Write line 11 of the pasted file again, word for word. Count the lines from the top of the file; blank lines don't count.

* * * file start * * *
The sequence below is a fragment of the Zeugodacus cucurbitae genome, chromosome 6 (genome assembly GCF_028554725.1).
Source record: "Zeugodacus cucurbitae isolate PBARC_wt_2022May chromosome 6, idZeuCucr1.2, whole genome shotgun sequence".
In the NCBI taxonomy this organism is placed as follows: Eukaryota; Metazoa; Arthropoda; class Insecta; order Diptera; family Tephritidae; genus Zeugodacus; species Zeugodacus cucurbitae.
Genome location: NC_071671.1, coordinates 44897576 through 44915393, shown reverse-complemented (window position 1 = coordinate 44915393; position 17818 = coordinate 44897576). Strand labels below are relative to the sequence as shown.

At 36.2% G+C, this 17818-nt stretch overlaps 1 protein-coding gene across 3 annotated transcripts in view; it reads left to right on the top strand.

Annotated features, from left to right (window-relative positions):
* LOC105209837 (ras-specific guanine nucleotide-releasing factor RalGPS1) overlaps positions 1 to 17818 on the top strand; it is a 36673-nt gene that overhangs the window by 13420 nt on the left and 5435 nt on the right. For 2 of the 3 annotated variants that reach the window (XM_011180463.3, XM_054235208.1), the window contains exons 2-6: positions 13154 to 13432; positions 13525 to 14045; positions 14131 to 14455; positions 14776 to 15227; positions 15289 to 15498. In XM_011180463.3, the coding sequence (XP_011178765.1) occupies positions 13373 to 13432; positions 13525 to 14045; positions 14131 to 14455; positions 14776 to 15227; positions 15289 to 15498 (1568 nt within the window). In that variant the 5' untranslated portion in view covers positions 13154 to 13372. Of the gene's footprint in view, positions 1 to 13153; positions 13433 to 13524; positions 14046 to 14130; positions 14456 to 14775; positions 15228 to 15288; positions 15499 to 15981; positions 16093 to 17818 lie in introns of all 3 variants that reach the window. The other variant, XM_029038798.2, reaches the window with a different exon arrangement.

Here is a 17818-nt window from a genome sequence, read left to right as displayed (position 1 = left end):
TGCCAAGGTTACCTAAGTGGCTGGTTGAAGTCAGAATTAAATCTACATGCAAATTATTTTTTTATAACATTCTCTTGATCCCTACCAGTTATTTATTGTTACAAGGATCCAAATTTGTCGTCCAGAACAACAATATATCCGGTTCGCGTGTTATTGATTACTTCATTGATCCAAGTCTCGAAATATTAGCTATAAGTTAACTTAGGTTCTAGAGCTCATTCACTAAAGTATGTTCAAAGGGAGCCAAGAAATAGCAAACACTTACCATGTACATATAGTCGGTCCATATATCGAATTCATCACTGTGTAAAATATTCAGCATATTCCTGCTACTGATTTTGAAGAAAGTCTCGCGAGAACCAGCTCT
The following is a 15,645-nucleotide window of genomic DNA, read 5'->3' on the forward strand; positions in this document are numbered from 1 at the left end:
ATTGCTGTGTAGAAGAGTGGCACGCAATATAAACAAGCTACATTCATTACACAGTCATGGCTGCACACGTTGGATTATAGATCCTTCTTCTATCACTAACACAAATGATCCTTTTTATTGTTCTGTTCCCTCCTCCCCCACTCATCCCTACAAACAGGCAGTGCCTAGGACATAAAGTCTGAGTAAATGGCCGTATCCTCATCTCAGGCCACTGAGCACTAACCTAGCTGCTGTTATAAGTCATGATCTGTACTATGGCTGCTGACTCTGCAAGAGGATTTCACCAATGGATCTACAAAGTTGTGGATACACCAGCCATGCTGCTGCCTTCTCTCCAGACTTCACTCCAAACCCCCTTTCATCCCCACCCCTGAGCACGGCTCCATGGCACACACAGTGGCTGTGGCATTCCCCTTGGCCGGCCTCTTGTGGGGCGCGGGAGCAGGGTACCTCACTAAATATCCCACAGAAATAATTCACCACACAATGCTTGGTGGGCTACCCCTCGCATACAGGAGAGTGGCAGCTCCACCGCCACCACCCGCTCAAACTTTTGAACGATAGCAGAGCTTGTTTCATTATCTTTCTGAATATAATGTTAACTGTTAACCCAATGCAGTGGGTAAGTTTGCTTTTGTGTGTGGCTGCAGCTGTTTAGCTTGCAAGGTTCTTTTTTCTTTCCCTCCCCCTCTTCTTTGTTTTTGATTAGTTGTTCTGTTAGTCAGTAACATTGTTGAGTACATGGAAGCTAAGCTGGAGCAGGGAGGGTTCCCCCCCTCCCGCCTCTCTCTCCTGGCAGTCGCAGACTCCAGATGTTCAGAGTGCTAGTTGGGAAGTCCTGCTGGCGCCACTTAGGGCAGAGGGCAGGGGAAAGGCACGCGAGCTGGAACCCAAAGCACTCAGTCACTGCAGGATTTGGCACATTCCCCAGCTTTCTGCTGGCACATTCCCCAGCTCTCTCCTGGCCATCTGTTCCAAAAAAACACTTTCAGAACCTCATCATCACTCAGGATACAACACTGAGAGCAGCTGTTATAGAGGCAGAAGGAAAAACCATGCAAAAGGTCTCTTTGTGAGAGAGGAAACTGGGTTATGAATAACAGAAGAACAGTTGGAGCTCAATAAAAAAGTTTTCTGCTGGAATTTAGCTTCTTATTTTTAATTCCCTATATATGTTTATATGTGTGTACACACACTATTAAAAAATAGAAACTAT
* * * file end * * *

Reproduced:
ATTGCTGTGTAGAAGAGTGGCACGCAATATAAACAAGCTACATTCATTACACAGTCATGGCTGCACACGTTGGATTATAGATCCTTCTTCTATCACTAACACAAATGATCCTTTTTATTGTTCTGTTCCCTCCTCCCCCACTCATCCCTACAAACAGGCAGTGCCTAGGACATAAAGTCTGAGTAAATGGCCGTATCCTCATCTCAGGCCACTGAGCACTAACCTAGCTGCTGTTATAAGTCATGATCTGTACTATGGCTGCTGACTCTGCAAGAGGATTTCACCAATGGATCTACAAAGTTGTGGATACACCAGCCATGCTGCTGCCTTCTCTCCAGACTTCACTCCAAACCCCCTTTCATCCCCACCCCTGAGCACGGCTCCATGGCACACACAGTGGCTGTGGCATTCCCCTTGGCCGGCCTCTTGTGGGGCGCGGGAGCAGGGTACCTCACTAAATATCCCACAGAAATAATTCACCACACAATGCTTGGTGGGCTACCCCTCGCATACAGGAGAGTGGCAGCTCCACCGCCACCACCCGCTCAAACTTTTGAACGATAGCAGAGCTTGTTTCATTATCTTTCTGAATATAATGTTAACTGTTAACCCAATGCAGTGGGTAAGTTTGCTTTTGTGTGTGGCTGCAGCTGTTTAGCTTGCAAGGTTCTTTTTTCTTTCCCTCCCCCTCTTCTTTGTTTTTGATTAGTTGTTCTGTTAGTCAGTAACATTGTTGAGTACATGGAAGCTAAGCTGGAGCAGGGAGGGTTCCCCCCCTCCCGCCTCTCTCTCCTGGCAGTCGCAGACTCCAGATGTTCAGAGTGCTAGTTGGGAAGTCCTGCTGGCGCCACTTAGGGCAGAGGGCAGGGGAAAGGCACGCGAGCTGGAACCCAAAGCACTCAGTCACTGCAGGATTTGGCACATTCCCCAGCTTTCTGCTGGCACATTCCCCAGCTCTCTCCTGGCCATCTGTTCCAAAAAAACACTTTCAGAACCTCATCATCACTCAGGATACAACACTGAGAGCAGCTGTTATAGAGGCAGAAGGAAAAACCATGCAAAAGGTCTCTTTGTGAGAGAGGAAACTGGGTTATGAATAACAGAAGAACAGTTGGAGCTCAATAAAAAAGTTTTCTGCTGGAATTTAGCTTCTTATTTTTAATTCCCTATATATGTTTATATGTGTGTACACACACTATTAAAAAATAGAAACTAT